Wonder of wonders, the UK’s Chancellor of the Exchequer, George Osborne, has put a soda tax into his new budget initiative (see BBC account, the video and text of Osborne’s speech, and the Treasury department’s fact sheet on the soda tax).
Here’s how the tax is supposed to work:
Osborne says the tax will bring in £520 million ($732 million) in the first year, and he intends to use it to fund more sports in schools.
But it goes into effect in April 2018. This is to give the industry time to reformulate products with less sugar. But—the delay also gives the industry ample time to block the tax.
Public Health England supports the tax (see statement).
- Coke, Pepsi, and other soft drink companies strongly objected.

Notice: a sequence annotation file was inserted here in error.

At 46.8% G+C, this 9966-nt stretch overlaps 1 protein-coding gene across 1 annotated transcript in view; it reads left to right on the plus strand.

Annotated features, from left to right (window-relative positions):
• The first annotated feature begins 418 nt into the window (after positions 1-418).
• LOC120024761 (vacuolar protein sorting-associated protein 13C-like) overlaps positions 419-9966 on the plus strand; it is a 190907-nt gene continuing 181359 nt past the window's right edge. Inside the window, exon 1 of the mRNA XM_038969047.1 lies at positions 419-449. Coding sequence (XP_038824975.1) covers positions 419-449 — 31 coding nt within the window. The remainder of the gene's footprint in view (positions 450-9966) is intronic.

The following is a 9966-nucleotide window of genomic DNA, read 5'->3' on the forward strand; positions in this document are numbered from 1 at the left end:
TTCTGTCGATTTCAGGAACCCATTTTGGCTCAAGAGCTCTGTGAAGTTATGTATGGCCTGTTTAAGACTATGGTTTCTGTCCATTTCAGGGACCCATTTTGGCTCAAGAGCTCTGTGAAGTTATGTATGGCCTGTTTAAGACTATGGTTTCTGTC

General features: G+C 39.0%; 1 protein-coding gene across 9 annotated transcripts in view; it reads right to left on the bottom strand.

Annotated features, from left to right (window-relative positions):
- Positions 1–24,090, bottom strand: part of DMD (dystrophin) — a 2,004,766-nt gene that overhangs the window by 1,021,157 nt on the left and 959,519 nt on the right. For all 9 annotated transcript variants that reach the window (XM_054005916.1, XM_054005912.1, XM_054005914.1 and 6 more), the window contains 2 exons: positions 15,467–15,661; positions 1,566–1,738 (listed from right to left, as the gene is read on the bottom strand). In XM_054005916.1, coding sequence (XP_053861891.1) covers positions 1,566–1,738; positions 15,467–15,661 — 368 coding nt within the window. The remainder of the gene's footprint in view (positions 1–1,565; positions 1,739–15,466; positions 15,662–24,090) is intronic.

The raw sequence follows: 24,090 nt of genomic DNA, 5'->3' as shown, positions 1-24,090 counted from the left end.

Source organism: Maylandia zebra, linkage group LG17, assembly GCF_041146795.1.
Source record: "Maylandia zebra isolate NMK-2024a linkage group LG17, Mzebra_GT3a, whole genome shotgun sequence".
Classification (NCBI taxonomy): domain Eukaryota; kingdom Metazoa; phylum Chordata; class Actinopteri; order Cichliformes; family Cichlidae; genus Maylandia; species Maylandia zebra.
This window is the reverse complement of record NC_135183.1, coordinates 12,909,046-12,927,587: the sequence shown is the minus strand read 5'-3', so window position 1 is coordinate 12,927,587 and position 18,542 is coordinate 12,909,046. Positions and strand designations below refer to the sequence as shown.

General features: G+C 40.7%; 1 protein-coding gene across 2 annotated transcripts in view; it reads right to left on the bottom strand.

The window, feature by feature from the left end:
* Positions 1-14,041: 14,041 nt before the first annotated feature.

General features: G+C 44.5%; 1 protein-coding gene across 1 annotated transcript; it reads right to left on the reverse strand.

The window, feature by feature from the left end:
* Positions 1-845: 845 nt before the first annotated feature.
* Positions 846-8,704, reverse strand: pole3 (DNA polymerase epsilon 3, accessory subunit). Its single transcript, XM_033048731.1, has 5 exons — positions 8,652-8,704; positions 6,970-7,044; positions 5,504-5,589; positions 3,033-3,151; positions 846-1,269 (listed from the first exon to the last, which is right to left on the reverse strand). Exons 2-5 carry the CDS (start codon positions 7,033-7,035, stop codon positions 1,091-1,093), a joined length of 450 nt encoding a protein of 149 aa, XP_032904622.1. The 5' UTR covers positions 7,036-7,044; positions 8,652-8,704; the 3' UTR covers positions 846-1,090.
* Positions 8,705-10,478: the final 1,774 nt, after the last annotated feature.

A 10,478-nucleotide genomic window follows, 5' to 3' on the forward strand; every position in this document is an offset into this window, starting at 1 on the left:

- The immediate result: a fall in their stock prices.
- The immediate reaction: Sue the government. On what grounds? Discrimination. The tax does not affect sugary juices, milkshakes, or processed foods.
The makers of artificial and alternative sweeteners think this will be a win for them.
Will the tax help reduce obesity? On its own, that would be asking a lot.
Jamie Oliver, the British chef who favors the tax, says of course it won’t work on its own. It needs to be accompanied by six additional actions (food labels, better school food, curbs on marketing to kids, etc.).
Why are soda companies so worried about this? It could be catching.
- Mexico already taxes sodas, and the Philippines, India, and South Africa are considering them.
- Berkeley has already passed a soda tax.
- The proposed tax in Philadelphia looks like it has widespread support.
Will the UK tax stick? Watch Big Soda pull out every stop on this one.
And think about what they are doing to fight soda taxes when you read or hear that soda companies want to be part of the solution to obesity.